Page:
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Color Genetics Study

 
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What an honor! We just received a request to use our dogs and to work with one of the top Genetic Labs on the complicated black colors, there being 4 or more, in connection with the English Bulldog Breed. Of course we accepted. It may be several months, but we will share their findings and explanations when the study is finished. This will help all Rare Color EB Breeders tremendously in knowing what to expect from the matches they choose in their breeding programs. It will also help me greatly, in accurately updating the Official Color Chart for English Bulldogs!
These are the Rare Bulldog Babies being used in the Study
Black Tri English Bulldog PuppyBlue English Bulldog StudBlue Fawn QUAD English Bulldog StudBlack and Tan English Bulldog
Update: Magma has been asked to participate in the study!
Black English Bulldog
Update June 2011
Update from the Geneticist: The dominant black gene is just black, whereas a Black Tri or Black & Tan is genetically a sable dog with excessive black markings. So you cannot get black tri or black & tan from a dominant black dog, because the black will be masked. Dominant black masks, or covers tan points. Therefore the dominant black gene & the black tri are 2 separate genotypes. This is also why you can have a black tri that shows no visible tan pointed pattern, the dog looks black & white but can be genetically tan pointed, a black tri, when it carries the Kb (dominant black) gene.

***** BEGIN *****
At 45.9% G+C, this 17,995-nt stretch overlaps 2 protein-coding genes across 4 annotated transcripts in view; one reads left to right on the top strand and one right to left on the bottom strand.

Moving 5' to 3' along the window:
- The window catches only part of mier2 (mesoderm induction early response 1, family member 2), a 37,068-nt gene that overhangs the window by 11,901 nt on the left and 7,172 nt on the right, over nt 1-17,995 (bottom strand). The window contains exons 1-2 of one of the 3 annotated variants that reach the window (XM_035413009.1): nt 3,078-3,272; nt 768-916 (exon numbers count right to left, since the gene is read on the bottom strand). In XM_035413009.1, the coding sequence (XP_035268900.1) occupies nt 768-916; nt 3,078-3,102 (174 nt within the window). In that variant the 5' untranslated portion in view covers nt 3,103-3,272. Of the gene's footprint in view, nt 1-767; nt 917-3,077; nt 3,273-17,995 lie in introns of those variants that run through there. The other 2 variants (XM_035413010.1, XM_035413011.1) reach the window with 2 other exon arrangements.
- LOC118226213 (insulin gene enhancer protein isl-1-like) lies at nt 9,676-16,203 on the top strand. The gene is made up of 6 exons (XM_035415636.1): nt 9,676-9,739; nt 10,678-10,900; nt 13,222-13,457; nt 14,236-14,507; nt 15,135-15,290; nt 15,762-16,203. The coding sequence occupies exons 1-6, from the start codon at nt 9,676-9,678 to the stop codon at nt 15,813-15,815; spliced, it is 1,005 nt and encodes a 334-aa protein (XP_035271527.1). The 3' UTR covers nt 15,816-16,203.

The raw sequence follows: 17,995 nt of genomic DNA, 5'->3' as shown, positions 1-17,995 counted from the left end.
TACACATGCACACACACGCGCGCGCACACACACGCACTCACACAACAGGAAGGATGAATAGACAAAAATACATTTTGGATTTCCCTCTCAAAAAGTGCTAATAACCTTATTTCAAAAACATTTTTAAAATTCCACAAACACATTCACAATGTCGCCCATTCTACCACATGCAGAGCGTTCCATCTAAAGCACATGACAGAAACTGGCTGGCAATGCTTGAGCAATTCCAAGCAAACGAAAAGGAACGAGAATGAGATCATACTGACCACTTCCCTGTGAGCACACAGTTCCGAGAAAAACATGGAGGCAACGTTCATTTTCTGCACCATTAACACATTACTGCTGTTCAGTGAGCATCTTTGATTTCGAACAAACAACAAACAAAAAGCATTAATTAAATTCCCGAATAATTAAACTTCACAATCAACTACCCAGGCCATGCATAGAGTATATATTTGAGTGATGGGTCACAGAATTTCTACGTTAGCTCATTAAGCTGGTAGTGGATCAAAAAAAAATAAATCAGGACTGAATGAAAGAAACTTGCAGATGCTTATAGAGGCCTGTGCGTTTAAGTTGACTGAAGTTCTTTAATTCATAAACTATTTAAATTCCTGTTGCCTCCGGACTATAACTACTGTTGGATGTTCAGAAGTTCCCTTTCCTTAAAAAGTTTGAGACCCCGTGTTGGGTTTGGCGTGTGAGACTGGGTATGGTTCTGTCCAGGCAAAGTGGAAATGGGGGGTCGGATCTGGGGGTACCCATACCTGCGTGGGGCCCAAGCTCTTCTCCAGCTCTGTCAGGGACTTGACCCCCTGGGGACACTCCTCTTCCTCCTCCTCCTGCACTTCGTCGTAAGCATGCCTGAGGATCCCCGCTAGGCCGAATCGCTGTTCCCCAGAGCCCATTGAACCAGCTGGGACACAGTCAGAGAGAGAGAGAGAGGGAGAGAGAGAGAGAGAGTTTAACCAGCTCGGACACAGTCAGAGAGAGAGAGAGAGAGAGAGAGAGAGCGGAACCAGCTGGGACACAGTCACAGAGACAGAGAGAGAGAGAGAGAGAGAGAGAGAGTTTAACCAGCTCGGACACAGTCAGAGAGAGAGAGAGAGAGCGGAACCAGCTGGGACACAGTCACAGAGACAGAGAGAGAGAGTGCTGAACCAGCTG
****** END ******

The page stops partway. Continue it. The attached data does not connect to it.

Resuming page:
Recessive black is, aesthetically, no different to dominant black. The only difference is in the breeding - a solid black puppy could be born from two parents who are non-solid black if they both carry (without expressing) one copy of the recessive black gene, whereas a dominant black pup could only be born if one or both of its parents are also dominant blacks that express the color. Another important aspect of recessive black is that it is on a different sequence of locus to dominant black. The only way that a dog can be solid black if it is Kb on the K locus. The tan points on a recessive black tri will not show IF the white is in the spots where normally the tan points would be.
 
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